Even during the preparatory process for Seattle, the issues were sought to be ignored in the beginning, and just before Seattle (when it became clear that the implementation issues raised by the developing countries won't just fade away), the US and EC adopted the view that extension of transition periods could be envisaged on a case-by-case basis, and that on other questions raised there could be no changes or interpretations of the WTO multilateral agreements since that would involve upsetting the balance of rights and obligations set at Marrakesh.

But there has never been any convincing answer why developing countries should undertake new obligations - whether in terms of new issues sought to be brought in (like investment and competition policy, or government procurement or trade facilitation), which under new names involved new obligations in areas proposed under some other title for the Uruguay Round, but did not find their way into the concluded agreements, or even in terms of further 'liberalization' within existing agreements involving more obligations for developing countries.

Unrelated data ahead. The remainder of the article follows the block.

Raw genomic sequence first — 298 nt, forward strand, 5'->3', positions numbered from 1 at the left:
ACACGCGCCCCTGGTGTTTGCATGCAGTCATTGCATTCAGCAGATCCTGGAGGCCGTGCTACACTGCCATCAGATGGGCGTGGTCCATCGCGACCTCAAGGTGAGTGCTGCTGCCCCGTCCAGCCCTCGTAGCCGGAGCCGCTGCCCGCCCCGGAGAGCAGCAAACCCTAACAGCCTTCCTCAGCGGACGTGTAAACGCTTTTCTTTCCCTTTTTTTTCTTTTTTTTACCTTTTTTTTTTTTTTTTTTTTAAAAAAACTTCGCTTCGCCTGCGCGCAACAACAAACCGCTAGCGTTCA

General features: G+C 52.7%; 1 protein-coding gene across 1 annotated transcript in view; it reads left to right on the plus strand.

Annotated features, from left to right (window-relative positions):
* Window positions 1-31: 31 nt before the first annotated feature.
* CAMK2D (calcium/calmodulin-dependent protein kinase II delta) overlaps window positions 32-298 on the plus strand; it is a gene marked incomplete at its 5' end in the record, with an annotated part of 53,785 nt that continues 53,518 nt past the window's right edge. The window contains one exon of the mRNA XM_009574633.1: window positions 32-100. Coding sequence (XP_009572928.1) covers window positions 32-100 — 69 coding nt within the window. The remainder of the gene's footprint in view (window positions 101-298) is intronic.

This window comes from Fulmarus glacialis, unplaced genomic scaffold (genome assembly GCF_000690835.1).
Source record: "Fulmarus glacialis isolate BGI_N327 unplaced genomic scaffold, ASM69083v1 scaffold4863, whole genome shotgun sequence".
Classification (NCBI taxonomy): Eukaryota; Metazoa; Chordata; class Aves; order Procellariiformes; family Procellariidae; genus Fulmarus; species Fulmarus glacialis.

Only the dogma of benefits of liberalization are repeated, and more recently, about the "inevitability" of globalization which, when examined closely, seems to mean a preference for the status quo -- those benefiting from the present processes do not want to give it up. There was also the EC view in the run-up to Seattle that the implementation issues should form part of the new comprehensive round so that there could be 'trade off': developing countries seeking changes should compensate by taking on other obligations and market access through investments, or accepting new non-trade issues like labour and environment.

With the collapse of the Seattle and no early prospect of a new round with new issues, the attitude of the industrialized countries seems to be that they do not want to talk about "implementation" any more, and the most they could consider would be individual case-by-case approach for extending transition periods.